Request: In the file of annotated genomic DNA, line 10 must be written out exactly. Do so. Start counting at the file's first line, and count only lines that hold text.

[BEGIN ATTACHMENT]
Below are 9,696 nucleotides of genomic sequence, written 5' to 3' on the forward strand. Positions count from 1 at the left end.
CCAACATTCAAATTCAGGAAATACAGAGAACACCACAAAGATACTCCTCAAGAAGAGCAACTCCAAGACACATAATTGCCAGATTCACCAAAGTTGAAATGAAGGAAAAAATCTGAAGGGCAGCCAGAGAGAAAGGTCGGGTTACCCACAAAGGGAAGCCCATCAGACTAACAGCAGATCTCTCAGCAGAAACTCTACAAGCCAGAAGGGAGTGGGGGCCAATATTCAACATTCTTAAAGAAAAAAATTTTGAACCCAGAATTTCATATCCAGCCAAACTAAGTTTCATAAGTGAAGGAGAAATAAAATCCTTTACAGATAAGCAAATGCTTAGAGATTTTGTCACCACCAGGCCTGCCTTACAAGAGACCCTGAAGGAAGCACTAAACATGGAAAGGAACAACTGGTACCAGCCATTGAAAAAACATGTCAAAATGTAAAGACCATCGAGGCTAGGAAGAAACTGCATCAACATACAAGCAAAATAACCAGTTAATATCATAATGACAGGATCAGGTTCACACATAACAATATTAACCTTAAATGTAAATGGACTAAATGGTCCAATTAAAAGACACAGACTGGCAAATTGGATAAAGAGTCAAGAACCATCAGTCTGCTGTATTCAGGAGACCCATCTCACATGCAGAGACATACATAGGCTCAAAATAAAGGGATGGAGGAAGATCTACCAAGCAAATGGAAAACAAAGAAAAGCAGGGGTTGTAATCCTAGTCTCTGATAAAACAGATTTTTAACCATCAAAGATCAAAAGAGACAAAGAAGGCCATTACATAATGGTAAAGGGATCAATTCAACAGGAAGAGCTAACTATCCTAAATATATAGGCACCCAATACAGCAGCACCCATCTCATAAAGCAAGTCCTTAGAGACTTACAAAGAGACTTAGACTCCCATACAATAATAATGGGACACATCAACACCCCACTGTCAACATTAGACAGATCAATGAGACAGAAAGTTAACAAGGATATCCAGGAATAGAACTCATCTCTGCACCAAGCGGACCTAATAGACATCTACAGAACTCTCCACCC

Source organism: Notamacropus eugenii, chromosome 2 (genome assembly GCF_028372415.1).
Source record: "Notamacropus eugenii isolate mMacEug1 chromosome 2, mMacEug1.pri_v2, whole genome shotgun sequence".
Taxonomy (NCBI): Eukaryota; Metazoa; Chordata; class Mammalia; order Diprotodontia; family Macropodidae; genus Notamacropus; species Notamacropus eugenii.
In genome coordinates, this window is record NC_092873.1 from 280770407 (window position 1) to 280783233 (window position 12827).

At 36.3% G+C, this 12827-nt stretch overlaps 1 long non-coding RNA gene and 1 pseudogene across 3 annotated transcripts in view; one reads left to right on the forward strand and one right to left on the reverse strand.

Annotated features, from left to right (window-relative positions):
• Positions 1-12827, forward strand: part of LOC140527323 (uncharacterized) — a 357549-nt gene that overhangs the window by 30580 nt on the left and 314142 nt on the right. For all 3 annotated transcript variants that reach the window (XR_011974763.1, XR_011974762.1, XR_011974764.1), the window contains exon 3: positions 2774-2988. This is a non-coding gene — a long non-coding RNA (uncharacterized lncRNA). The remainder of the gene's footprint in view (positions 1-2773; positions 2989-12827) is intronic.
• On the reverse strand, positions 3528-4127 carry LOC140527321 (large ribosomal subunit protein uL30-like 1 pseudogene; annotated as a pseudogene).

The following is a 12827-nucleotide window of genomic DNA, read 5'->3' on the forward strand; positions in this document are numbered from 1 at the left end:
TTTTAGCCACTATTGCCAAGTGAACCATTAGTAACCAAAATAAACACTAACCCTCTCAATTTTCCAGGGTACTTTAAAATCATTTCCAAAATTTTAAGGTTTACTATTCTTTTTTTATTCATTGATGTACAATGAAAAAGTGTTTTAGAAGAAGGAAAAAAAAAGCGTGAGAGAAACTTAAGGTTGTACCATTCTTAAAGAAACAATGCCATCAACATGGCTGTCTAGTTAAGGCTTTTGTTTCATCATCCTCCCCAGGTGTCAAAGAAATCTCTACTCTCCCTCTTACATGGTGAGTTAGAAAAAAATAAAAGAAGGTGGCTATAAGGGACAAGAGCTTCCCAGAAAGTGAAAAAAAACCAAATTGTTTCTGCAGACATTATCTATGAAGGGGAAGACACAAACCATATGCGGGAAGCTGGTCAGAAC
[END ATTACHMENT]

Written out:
• On the reverse strand, positions 3528-4127 carry LOC140527321 (large ribosomal subunit protein uL30-like 1 pseudogene; annotated as a pseudogene).